Stronger digital voices from Africa

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Teleanu, Sorina
Kurbalija, Jovan
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As of October 2022, no African country had a digital foreign policy strategy codified in one dedicated document. However, many of them have started developing principles and practices as building blocks for digital foreign policy strategies. Our study identifies these building blocks in the holistic approach of African countries to digital transformation as well as in their policies dedicated to several focus areas (digital infrastructure and standards; cybersecurity, cybercrime, and child protection online; digital economy; human rights; sociocultural issues; and artificial intelligence (AI)). We do so through a two-tier approach. We first look at official digital and information and communications technology (ICT) policies and strategies of selected countries, identifying aspects that relate to international relations, engagement in international processes, and positioning on international markets. Our study then focuses on the participation of African stakeholders – governments, businesses, the tech community, and civil society, as relevant – in global processes such as the UN Open Ended Working Group (OEWG) on security of and in the use of information and communications technologies (previously known as OEWG on developments in the field of information and telecommunications in the context of international security), ITU, the IGF, and the Global Forum on Cyber Expertise (GFCE). Finally, the study provides concrete recommendations on what African countries can do to strengthen their voices in global digital governance. This starts with low-hanging fruit, such as strengthening participation in digital negotiations happening in International Geneva, one of the global digital capitals hosting many intergovernmental organisations. It then shifts into more medium-term perspectives, such as galvanising existing national capacities in the business and tech sector to enhance the countries’ participation in international digital policy, and strengthening diplomatic capacities. Also included are recommendations for long-term approaches for building academic, research, and policy capacities of the next generation of African diplomats and policymakers. In sum, this study identifies existing building blocks (and missing pieces) for African digital foreign policies and diplomacy, and outlines the picture of African involvement in international policy processes in the digital realm. It also proposes practical steps for the development of African digital diplomacy by strengthening the voices of national and regional actors.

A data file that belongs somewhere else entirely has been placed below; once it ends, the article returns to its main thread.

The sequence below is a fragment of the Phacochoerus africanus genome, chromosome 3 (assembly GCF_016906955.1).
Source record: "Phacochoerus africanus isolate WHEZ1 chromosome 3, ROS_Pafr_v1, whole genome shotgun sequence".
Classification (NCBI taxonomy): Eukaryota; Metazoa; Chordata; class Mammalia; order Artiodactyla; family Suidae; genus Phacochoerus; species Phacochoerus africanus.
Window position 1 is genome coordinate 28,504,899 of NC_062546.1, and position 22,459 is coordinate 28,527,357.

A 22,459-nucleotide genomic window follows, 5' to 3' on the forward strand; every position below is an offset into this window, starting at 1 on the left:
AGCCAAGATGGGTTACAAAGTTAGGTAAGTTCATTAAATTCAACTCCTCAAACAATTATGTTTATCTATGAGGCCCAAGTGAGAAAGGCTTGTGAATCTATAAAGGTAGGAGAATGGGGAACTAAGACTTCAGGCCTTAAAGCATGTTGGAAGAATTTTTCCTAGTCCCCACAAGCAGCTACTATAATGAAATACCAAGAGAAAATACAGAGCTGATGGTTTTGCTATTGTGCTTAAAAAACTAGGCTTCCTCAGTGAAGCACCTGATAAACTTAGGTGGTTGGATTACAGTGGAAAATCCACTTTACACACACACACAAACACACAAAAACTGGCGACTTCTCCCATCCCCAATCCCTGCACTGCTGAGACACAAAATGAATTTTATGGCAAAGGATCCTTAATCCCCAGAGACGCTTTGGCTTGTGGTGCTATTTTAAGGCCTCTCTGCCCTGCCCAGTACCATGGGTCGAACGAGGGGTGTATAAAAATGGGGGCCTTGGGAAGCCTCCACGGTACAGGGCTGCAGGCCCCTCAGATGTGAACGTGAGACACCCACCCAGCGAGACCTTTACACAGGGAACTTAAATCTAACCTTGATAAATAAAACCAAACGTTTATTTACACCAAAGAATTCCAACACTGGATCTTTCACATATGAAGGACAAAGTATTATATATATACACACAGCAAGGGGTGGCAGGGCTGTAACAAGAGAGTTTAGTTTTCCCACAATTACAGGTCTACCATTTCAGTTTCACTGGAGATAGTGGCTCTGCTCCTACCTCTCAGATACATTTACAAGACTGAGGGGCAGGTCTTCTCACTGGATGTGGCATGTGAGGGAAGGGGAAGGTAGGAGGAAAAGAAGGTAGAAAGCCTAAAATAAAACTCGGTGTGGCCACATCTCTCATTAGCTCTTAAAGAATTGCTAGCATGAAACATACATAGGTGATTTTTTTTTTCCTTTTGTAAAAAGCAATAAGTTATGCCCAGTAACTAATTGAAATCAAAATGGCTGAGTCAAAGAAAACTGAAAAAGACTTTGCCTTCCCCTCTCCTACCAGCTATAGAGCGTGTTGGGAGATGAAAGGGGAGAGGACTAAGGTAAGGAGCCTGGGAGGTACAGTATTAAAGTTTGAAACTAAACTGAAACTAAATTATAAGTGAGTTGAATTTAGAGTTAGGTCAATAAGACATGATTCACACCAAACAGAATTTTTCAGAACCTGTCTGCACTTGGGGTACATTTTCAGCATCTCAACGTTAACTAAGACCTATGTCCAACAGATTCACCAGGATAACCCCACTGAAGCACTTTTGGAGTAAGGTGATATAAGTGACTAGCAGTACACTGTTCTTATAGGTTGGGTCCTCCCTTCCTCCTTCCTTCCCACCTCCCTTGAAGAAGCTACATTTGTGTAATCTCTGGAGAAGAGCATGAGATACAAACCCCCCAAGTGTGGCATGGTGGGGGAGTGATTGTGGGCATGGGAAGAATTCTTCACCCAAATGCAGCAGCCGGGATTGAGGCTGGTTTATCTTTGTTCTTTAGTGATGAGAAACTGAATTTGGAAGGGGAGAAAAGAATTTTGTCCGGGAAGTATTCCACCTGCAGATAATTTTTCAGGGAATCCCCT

As late-comers to digitalisation and digital transformation processes, countries in Africa lag behind in terms of digital development. But while internet penetration rates are still at low levels (although the growth rates are considerable) and digital divides within countries remain high, governments and regional institutions are putting in place policies and strategies to encourage the uptake of digital technologies as drivers of development and to foster inclusive digital economies and societies. Beyond initiatives focused on advancing digital development at a national, regional, and continental level, Africa also needs stronger voices in global digital governance. And while countries across the continent do not have dedicated digital foreign policy strategies, elements of such policy can be found in various digital strategies and other national documents, as well as identified in contributions of African countries to global digital policy processes. Our study explores such elements and makes the case for a more active engagement of African stakeholders in organisations and processes that tackle key internet and digital policy issues. There is a strong opinion that Africa could – and should – use digital transformation as an opportunity to take the destiny of countries, citizens, and communities in the continent’s own hands, instead of being on the receiving end of global geopolitical and geoeconomic battles (as has happened many times in the past). A sustained engagement in global digital governance could contribute to this, by ensuring that African interests, priorities, and goals are meaningfully considered.